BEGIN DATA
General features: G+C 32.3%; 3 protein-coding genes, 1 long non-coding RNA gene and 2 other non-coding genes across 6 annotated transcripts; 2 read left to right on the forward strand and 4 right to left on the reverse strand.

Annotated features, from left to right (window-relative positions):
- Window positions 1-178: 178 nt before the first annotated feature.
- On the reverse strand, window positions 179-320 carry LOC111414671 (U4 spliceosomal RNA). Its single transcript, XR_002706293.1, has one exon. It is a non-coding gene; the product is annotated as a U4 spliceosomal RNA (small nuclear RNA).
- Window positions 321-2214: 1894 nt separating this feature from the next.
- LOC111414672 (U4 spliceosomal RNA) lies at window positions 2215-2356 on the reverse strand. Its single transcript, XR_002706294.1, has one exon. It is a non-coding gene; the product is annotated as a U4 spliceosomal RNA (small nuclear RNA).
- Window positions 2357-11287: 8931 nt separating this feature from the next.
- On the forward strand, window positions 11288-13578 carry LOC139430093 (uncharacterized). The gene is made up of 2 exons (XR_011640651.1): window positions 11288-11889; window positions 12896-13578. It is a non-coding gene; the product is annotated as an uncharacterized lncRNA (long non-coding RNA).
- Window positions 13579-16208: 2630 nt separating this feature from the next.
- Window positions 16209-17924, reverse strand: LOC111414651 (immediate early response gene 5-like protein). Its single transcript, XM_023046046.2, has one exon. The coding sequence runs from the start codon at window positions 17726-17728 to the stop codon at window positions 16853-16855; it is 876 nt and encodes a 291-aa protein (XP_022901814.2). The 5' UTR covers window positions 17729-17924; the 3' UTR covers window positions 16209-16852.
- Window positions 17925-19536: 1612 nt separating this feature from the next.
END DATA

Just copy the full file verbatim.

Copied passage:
General features: G+C 32.3%; 3 protein-coding genes, 1 long non-coding RNA gene and 2 other non-coding genes across 6 annotated transcripts; 2 read left to right on the forward strand and 4 right to left on the reverse strand.

Annotated features, from left to right (window-relative positions):
- Window positions 1-178: 178 nt before the first annotated feature.
- On the reverse strand, window positions 179-320 carry LOC111414671 (U4 spliceosomal RNA). Its single transcript, XR_002706293.1, has one exon. It is a non-coding gene; the product is annotated as a U4 spliceosomal RNA (small nuclear RNA).
- Window positions 321-2214: 1894 nt separating this feature from the next.
- LOC111414672 (U4 spliceosomal RNA) lies at window positions 2215-2356 on the reverse strand. Its single transcript, XR_002706294.1, has one exon. It is a non-coding gene; the product is annotated as a U4 spliceosomal RNA (small nuclear RNA).
- Window positions 2357-11287: 8931 nt separating this feature from the next.
- On the forward strand, window positions 11288-13578 carry LOC139430093 (uncharacterized). The gene is made up of 2 exons (XR_011640651.1): window positions 11288-11889; window positions 12896-13578. It is a non-coding gene; the product is annotated as an uncharacterized lncRNA (long non-coding RNA).
- Window positions 13579-16208: 2630 nt separating this feature from the next.
- Window positions 16209-17924, reverse strand: LOC111414651 (immediate early response gene 5-like protein). Its single transcript, XM_023046046.2, has one exon. The coding sequence runs from the start codon at window positions 17726-17728 to the stop codon at window positions 16853-16855; it is 876 nt and encodes a 291-aa protein (XP_022901814.2). The 5' UTR covers window positions 17729-17924; the 3' UTR covers window positions 16209-16852.
- Window positions 17925-19536: 1612 nt separating this feature from the next.